Barbara Hamby's new book of poems is Holoholo, the Hawaiian word for strolling without a fixed destination. A collage of one woman's consciousness, spoken in an American lingo, including Yiddish and street talk, its three sections motor across wars, racial tension, street violence, and other assorted national chaos. Billy Collins said, ""Barbara Hamby's poems are wild, outspoken, seriously funny, motor-mouth rambles that take us through hoops of association to places both unexpected and unimpeachable. This collection offers a generous helping of poems so crackling with references and busy with verbal energy you might feel them buzzing in your hands." She's the author of seven previous collections, most recently Bird Odyssey and On the Street of Divine Love: New and Selected Poems. Her book of linked stories, Lester Higata's 20th Century, was the winner of the 2010 University of Iowa John Simmons Award. A 2010 Guggenheim fellow, she is also co-editor, with her husband David Kirby, of Seriously Funny, an anthology of poetry.


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11 APRIL 2021 — sunday

"Colossus: Home": Sarah Kobrinsky, D.L. Lang, Juanita J. Martin, Kim Shuck, Kimi Sugioka

Poetry Flash presents a virtual poetry reading by Sarah Kobrinsky, D.L. Lang, Juanita J. Martin, Kim Shuck, and Kimi Sugioka, current and former poet laureate contributors to Colossus: Home; the anthology addresses the Bay Area housing crisis, online via Zoom, free, 3:00 pm PDT (Register to attend: please click here; you will receive an email with a link to join the reading)


Colossus: Home, An Anthology of Lives In & Out of Place, edited by Sara Biel and Karla Brundage, presents poetry on the San Francisco Bay Area's housing crisis. These poets, all contributors to the anthology, are current or former Poet Laureates from across the Bay Area. You can purchase this exciting anthology at www.colossuspress.org/buy.

MORE ABOUT THE READERS
Sarah Kobrinsky's recent book is Nighttime on the Other Side of Everything. Jill McDonough says, "In Nighttime on the Other Side of Everything, Sarah Kobrinsky opens with a brief meditation on the imposter syndrome that also speaks to where all poems come from, anyway. Elsewhere we read 'I make. I tinker. I create. An instinct born/of my blueprints, deep within my DNA.' But these poems also come from us, from knowing what people say about kids looking like the milkman, pranks like TP-ing houses and tying shoelaces together, a recognizable rhythm of punchlines." Born in Canada, raised in North Dakota, seasoned in England, and tempered in California, she was the Poet Laureate of Emeryville, California, 2013-2015.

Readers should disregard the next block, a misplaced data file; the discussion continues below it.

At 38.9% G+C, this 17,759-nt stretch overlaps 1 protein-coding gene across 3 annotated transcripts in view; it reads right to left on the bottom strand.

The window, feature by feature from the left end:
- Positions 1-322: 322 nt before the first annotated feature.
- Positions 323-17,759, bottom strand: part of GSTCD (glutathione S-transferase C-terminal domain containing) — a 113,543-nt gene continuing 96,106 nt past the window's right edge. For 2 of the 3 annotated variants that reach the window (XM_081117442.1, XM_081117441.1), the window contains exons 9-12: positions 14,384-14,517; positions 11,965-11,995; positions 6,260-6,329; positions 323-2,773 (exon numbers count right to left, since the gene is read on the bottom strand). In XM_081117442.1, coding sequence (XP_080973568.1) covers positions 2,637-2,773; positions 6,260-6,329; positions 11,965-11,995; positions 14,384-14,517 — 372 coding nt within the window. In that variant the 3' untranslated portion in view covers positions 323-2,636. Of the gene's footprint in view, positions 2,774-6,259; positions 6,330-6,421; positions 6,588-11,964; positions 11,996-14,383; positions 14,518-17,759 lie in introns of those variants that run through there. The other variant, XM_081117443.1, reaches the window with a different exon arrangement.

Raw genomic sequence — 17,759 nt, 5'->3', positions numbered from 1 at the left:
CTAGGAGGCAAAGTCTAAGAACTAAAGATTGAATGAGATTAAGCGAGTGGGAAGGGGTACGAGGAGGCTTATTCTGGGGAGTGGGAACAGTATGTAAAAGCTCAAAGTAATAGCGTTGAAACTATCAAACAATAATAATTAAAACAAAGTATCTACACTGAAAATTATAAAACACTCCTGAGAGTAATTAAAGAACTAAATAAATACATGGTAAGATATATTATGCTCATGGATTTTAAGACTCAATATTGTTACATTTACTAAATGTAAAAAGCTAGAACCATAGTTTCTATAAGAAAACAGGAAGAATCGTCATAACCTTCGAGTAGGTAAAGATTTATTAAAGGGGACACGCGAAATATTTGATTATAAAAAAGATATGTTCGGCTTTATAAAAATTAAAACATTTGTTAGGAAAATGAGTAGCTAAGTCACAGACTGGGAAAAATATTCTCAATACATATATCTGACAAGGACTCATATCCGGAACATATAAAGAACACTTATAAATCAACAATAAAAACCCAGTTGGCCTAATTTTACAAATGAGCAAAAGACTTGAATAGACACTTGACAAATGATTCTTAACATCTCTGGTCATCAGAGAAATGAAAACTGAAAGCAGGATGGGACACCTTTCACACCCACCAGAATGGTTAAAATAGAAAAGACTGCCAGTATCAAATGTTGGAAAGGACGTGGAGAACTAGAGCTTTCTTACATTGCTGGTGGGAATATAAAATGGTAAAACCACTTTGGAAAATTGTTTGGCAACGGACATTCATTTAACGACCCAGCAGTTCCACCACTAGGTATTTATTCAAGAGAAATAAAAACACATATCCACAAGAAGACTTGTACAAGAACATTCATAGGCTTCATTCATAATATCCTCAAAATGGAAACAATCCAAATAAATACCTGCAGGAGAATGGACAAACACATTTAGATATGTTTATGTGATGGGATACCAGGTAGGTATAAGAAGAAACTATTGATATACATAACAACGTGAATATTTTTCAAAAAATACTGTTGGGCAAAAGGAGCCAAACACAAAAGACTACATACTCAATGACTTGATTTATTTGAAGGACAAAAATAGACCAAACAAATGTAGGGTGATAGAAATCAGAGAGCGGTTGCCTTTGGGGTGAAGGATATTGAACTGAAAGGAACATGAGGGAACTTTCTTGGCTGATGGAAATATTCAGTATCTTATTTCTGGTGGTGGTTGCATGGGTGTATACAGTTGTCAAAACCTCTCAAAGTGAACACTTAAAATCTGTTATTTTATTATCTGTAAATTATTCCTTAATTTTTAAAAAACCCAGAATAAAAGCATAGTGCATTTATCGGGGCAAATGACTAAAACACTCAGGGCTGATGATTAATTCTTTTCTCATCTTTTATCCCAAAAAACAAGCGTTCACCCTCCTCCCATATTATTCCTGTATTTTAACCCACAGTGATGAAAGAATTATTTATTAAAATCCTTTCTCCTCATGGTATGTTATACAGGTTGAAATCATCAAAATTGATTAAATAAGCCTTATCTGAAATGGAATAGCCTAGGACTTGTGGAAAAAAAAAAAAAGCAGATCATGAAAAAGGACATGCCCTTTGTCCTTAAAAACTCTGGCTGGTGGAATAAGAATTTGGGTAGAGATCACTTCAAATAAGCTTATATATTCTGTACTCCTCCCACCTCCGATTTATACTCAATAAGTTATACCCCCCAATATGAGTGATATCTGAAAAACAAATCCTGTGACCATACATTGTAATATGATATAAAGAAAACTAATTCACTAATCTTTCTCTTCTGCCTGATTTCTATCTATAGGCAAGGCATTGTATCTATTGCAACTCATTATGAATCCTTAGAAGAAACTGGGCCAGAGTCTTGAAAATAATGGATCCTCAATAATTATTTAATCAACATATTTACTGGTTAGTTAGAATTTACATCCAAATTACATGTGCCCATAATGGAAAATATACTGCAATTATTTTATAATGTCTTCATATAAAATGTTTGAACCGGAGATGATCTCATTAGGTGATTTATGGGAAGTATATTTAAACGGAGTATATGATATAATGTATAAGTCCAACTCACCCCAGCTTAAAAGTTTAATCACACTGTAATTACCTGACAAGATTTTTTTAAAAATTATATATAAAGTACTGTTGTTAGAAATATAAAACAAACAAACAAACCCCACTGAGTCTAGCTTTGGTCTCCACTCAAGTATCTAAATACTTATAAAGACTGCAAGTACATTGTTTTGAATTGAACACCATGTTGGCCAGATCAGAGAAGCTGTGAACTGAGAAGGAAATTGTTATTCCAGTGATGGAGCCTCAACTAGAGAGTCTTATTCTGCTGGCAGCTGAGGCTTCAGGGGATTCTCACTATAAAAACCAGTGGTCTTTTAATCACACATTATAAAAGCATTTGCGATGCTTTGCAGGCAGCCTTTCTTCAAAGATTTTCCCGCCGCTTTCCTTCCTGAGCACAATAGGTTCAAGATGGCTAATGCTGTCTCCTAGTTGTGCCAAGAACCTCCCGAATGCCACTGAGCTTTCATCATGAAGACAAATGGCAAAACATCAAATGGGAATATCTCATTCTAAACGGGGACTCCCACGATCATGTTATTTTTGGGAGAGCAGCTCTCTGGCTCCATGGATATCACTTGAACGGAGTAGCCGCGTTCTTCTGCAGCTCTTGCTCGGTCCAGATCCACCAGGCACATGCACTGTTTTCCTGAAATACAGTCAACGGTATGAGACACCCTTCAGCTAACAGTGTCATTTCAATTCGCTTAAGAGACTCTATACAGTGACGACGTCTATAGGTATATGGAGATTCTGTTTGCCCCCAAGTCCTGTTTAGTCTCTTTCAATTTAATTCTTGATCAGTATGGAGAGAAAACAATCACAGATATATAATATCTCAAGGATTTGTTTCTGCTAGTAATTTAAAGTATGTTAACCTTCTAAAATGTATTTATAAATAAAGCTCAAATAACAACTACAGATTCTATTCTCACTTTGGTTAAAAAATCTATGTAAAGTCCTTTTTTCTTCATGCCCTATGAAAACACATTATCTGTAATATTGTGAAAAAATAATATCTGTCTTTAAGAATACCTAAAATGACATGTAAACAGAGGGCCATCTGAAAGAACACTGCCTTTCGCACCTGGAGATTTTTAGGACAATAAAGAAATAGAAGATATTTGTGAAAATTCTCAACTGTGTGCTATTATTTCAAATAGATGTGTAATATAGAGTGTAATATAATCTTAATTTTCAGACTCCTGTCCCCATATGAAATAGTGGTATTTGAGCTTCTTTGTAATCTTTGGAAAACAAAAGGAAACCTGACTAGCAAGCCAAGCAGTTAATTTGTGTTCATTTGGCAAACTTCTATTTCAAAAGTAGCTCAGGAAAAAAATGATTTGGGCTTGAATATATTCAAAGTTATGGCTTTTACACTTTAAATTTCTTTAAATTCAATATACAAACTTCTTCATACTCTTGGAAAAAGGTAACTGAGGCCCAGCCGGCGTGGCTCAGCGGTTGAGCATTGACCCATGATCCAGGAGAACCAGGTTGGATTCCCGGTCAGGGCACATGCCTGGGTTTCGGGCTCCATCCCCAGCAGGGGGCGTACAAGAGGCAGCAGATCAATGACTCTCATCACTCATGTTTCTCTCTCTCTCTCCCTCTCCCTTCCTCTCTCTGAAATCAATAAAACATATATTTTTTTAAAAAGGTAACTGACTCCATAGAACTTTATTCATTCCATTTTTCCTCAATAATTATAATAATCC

D.L. Lang is the former Poet Laureate of Vallejo, California, 2017-2019. She is the author of twelve poetry books, most recently Paradise Collectors: A Book of Jewish Poetry and Armor Against the Dawn: Poetry of Protest, and one spoken word album. She can be found behind a mic throughout the San Francisco Bay Area and at poetryebook.com.
Juanita J. Martin is Fairfield, California's first Poet Laureate, 2010-2012. Her poetry book is The Lighthouse Beckons. Her poems have appeared in Blue Collar Review, SoMa Literary Review, Rattlesnake Review, and others; her nonfiction writing has appeared in Sonoma Discoveries Magazine. She was a longtime member of Redwood Writers, and is a current member of Napa Valley Writers, Benicia Writers Salon, Ina Coolbrith Circle, and Benicia First Tuesday Poets. When she isn't writing or volunteering, she reads on Vallejo Ozcat radio's ARTbeat. For more see www.jmartinpoetwriter.com.
Kim Shuck is San Francisco's seventh Poet Laureate, 2017-2020. Deer Trails, published by City Lights Books, is her most recent book. She is an Ani Yun Wiya (Cherokee)/Polish-American poet, author, weaver, and beadwork artist who draws from Southeastern Native American culture and tradition as well as contemporary urban Indian life. She is a member of the Cherokee Nation of Oklahoma. She earned an M.F.A. in Textiles from San Francisco State University. She is the winner of the Diane Decorah First Book Award from the Native Writers' Circle of the Americas and the Mary Tallmountain Award for Freedom Voices. She also received the Academy of American Poets National Laureate Fellowship and the Northern California Book Reviewers Groundbreaker Award.